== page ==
Archive - May 2012 - Blog entry

Archive - May 2012 - Blog entry

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May 29th

Defibrillators saving lives at suburban schools

By Kimberly Pohl
An animated Rich Keller recently stood at third base on a beautiful spring afternoon, his hands delivering a series of signals that let his batter know she should lay down a bunt.

No one would ever guess that Schaumburg High School’s freshman softball coach had collapsed — just one month earlier — at that very spot on the team’s home field.

“The girls thought I was just messing around, laying on the ground trying to sun myself or something,” Keller, 63, recalled. “Turns out, I was in trouble.”

And a nearby automatic external defibrillator saved him.

From a referee who collapsed 18 months ago at a Round Lake High School basketball game to a Glenbard South High School cross country coach who slumped over after speaking at a 2001 pep rally for his state champion team, several suburban residents have benefited from AEDs at schools.

May 23rd

Will someone please tell me why we're still not teaching CPR to every high school student every year?

Miramonte sophomore Dylan Watson put recent CPR skills learned in his PE class to work Thursday, May 10 when he came upon a fallen man on the walking trail at the Lafayette Reservoir.

Orinda resident Maria Rowland and her husband, Dennis, rushed to the side of an elderly man after he fell off a bench, landing facedown.

Watson ran up moments later, helped turn the man over, and after making an assessment immediately began chest compressions as Rowland called 911.

"I was so wowed by Dylan's presence," said Maria Rowland. "It was truly an emergency situation and he was present, attentive and conscientious. He was truly like a hero." Rowland said the high school student performed CPR on the gentleman for approximately seven minutes until the Emergency Medical Technicians (EMTs) arrived.

Paramedics shocked the man's heart three times and administered medication to get the heart beating again.

May 22nd

Lack of something else to do is not why athletes practice.

The wide range of survival rates for out-of-hospital sudden cardiac arrest victims demonstrates that some folks are doing the right things and some folks are not.

If you live in a house with one or more other people, their lives may well depend upon how practiced you are at responding to their sudden cardiac arrest. (I can hear some of you saying "Yeah. Sure. And what are the odds of that.?" Actually, each of us has a nigher-than-ten percent chance of seeing a family member, friend, or associate drop dead in front of our eyes. Also, keep in mind that 66% of all out-of-hospital sudden cardiac arrests occur in the home.)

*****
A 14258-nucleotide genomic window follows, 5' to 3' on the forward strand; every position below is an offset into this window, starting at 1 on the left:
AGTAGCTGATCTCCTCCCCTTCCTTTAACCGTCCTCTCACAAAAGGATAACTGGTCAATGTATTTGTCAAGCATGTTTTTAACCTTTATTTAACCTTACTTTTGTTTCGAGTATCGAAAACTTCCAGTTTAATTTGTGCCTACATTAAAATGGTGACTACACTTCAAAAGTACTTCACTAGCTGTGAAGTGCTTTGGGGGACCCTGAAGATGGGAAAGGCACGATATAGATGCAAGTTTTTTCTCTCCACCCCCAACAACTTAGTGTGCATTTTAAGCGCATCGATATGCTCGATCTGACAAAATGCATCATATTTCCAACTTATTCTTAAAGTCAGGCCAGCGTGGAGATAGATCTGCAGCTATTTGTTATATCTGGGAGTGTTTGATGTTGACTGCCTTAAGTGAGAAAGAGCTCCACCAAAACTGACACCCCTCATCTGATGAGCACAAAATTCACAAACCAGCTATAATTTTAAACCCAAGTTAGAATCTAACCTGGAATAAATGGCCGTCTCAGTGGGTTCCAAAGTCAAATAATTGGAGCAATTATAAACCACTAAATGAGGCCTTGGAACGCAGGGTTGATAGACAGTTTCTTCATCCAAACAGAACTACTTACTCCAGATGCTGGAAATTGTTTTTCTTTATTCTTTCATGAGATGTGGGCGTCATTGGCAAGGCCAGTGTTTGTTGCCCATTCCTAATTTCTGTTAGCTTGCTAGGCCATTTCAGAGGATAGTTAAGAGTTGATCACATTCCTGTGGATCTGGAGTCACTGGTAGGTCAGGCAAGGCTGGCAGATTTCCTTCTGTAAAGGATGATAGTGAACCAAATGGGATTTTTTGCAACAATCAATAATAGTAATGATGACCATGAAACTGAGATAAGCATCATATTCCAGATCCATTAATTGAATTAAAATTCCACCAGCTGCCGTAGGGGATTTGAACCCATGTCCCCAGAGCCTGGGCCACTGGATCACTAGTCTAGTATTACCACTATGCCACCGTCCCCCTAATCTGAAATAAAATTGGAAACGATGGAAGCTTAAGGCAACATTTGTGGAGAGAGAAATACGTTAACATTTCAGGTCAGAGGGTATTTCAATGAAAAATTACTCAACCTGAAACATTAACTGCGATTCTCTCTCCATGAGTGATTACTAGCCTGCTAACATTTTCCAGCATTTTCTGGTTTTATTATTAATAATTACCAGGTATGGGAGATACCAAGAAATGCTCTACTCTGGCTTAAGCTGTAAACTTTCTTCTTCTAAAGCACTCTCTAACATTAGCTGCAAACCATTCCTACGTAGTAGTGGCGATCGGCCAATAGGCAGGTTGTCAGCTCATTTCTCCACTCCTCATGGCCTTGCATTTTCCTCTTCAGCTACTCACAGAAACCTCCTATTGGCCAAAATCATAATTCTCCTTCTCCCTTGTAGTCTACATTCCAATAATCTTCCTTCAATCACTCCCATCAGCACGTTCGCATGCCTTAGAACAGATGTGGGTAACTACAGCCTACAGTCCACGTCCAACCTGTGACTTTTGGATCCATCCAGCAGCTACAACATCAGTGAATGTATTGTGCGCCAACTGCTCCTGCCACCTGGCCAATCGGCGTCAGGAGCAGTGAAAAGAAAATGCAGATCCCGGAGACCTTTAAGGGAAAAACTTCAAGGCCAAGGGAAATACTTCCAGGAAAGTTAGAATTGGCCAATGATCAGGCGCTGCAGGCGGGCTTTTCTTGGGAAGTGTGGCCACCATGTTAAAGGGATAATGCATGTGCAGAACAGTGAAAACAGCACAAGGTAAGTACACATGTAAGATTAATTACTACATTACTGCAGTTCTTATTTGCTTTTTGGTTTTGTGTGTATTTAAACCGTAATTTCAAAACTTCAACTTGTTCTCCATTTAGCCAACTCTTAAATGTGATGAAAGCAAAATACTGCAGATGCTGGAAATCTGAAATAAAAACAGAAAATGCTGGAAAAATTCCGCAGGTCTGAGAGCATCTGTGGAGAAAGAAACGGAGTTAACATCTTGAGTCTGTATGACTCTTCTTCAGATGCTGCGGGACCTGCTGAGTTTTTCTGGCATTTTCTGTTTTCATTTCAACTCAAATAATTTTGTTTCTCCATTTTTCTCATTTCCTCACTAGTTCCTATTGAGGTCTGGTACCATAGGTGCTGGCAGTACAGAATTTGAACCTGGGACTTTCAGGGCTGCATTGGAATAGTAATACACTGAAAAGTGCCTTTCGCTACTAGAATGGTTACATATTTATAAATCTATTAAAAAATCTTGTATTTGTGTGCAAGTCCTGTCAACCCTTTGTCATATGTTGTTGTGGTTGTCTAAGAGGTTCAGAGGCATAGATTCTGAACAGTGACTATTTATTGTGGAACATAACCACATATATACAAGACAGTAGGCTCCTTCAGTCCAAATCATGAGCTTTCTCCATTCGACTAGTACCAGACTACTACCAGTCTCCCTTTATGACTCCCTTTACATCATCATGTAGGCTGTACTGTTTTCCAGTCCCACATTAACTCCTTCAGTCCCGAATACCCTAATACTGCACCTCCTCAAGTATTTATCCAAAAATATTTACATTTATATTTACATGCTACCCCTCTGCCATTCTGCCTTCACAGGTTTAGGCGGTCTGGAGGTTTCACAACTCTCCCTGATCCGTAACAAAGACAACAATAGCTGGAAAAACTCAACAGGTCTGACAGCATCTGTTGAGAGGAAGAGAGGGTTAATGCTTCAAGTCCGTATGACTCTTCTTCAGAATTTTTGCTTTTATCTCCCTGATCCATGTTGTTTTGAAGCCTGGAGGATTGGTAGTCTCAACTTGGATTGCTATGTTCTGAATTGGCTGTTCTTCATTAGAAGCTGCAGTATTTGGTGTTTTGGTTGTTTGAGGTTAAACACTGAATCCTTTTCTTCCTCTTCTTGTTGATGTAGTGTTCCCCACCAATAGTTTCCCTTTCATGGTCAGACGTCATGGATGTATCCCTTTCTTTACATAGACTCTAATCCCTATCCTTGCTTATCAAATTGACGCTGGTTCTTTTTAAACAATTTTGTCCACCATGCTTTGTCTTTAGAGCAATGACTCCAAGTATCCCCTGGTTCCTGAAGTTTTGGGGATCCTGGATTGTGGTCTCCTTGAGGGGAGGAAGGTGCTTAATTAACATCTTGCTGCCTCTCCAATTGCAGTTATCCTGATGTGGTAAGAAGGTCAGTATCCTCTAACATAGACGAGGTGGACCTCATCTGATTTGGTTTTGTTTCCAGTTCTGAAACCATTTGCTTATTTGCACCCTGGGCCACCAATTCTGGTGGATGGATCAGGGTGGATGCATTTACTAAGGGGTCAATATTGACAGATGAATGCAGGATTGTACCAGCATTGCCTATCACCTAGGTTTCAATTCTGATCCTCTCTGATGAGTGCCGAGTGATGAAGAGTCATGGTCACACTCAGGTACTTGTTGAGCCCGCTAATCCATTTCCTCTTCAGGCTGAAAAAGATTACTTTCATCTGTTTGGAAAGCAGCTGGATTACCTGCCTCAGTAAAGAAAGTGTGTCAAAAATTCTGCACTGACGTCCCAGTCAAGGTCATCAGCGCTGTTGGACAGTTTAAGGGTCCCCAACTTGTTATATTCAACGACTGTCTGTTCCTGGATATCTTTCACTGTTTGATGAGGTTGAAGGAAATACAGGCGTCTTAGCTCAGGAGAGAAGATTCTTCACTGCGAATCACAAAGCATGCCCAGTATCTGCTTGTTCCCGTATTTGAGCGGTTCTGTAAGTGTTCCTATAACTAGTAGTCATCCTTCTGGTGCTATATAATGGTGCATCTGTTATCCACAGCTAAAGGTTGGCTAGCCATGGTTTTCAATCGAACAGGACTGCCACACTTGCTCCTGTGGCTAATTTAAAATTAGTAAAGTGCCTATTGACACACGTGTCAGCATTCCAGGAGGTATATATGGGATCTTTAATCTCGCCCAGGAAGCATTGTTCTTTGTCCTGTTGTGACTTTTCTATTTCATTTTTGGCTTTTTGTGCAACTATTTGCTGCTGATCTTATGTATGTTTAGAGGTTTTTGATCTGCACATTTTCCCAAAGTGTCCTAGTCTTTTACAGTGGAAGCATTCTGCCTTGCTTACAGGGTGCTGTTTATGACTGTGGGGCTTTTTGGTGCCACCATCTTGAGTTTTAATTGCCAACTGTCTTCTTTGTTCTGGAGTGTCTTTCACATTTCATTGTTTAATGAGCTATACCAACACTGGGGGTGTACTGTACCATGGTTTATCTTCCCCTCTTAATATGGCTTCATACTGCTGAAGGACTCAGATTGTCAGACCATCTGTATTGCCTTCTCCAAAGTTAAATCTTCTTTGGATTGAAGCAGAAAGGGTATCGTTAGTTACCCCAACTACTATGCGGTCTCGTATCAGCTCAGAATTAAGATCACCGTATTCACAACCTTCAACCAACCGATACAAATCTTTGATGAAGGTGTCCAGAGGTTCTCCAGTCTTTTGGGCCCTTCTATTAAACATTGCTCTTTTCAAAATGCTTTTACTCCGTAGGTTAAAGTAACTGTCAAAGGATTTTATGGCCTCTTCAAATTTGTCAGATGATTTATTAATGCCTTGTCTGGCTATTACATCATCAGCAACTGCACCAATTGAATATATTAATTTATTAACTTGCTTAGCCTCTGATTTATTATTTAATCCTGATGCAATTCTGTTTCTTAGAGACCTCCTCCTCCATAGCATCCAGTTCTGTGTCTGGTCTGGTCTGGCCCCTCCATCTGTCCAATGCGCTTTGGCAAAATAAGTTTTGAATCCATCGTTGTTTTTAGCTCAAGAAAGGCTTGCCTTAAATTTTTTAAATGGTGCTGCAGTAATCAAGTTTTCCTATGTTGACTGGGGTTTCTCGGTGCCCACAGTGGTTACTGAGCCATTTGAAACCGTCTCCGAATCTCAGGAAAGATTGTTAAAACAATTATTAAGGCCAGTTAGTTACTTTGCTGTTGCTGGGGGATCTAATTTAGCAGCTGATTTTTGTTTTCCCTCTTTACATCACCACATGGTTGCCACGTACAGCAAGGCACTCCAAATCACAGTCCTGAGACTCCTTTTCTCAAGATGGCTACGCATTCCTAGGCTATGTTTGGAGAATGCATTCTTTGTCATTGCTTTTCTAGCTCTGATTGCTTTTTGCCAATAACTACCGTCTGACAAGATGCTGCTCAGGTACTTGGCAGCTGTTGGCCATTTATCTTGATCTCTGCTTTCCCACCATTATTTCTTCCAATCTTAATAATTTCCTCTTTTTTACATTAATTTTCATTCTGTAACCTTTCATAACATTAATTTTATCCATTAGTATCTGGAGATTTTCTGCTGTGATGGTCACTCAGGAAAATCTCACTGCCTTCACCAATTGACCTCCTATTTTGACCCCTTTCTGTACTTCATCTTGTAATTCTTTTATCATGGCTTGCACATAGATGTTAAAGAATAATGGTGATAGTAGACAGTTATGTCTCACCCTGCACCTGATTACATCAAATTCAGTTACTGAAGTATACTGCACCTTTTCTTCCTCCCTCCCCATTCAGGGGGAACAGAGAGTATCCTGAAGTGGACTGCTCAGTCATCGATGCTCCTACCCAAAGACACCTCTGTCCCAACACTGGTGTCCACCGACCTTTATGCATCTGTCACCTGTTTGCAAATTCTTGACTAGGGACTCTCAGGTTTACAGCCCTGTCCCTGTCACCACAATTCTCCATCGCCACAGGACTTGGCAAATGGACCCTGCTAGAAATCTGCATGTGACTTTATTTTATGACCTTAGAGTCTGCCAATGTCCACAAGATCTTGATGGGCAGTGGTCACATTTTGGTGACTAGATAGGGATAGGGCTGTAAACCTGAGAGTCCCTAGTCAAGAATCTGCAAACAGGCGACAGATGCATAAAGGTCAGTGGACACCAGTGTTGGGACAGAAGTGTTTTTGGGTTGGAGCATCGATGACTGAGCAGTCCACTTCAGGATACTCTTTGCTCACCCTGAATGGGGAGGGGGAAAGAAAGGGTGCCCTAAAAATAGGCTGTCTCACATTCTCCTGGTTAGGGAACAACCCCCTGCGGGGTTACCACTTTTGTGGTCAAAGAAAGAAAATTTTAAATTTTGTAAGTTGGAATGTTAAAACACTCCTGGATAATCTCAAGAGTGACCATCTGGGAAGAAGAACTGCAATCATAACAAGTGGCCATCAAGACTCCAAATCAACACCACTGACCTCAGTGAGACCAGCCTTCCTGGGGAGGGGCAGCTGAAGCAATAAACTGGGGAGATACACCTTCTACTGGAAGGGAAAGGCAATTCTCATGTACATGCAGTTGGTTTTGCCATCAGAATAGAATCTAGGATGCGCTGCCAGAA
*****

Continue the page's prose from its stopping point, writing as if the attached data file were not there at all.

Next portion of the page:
So let's all get ready by practicing!

Everybody in the household needs to know how to recognize when someone has arrested. (They suddenly become non-responsive and they either stop breathing or they stop breathing normally. Not breathing normally can mean the longest darn exhale you've ever heard or just an occasional gasp.)

May 15th

Life's Wonderful Moments and Milestones

An important date in my life is just around the corner. Every year on June 2, my wife, Lis, and I remember, reflect and celebrate. No, it is not the date I was brought into the world, our wedding anniversary or a holiday. It is the date that, in 1999, I sufferedand survivedsudden cardiac death. Lis calls it my “rebirthday.”

May 3rd

It works, folks, You need to have an AED nearby. My wife and I have one at home and travel with it.

Retired firefighters use AED to save golfer
By GEORGIA ZERMENO, Reporter, The Friday Flyer

"It was about 4:15 or 4:30 p.m.," says Liz Hefferon. "I was picking my husband up after he completed a game of golf, and we went into the clubhouse for a drink – that's when it happened."

A moment that changed some lives, a moment that saved another's life.

According to Golf Course employee Ian Nelson, he was working the desk when someone opened the door and yelled, "Call 911, we have someone down on the 18th hole!"

Ian immediately called 911 and gave them the location, had someone watch the desk and headed out to see how he could help.

Ian says what he witnessed was amazing. "They were doing CPR, then they did the defibrillator. The guy was blue, lifeless, and then suddenly he took a gasp of air. They saved his life."

Will High Profile Cases of SCA Suffered by Athletes Help Raise Awareness?

Fabrice Muamba, 23, a British soccer player, suffered sudden cardiac arrest on March 17, and was clinically dead for 78 minutes before being resuscitated. He has since recovered and was discharged from the hospital on April 16. Whether or not he will continue as a footballer has yet to be decided. For now, he wants to spend precious time with his family.

Piermario MorosiniOn April 14, Italian soccer player Piermario Morosini, 25, suffered SCA during a match. Unfortunately, he could not be resuscitated.

Mission & Vision

The mission of the Sudden Cardiac Arrest (SCA) Foundation is to prevent death and disability from sudden cardiac arrest. The vision of the SCA Foundation is to increase awareness about sudden cardiac arrest and influence attitudinal and behavioral changes that will reduce mortality and morbidity from SCA.

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Contact Us

The Sudden Cardiac Arrest Foundation would like to hear from you! If you have questions or comments — Contact Us!

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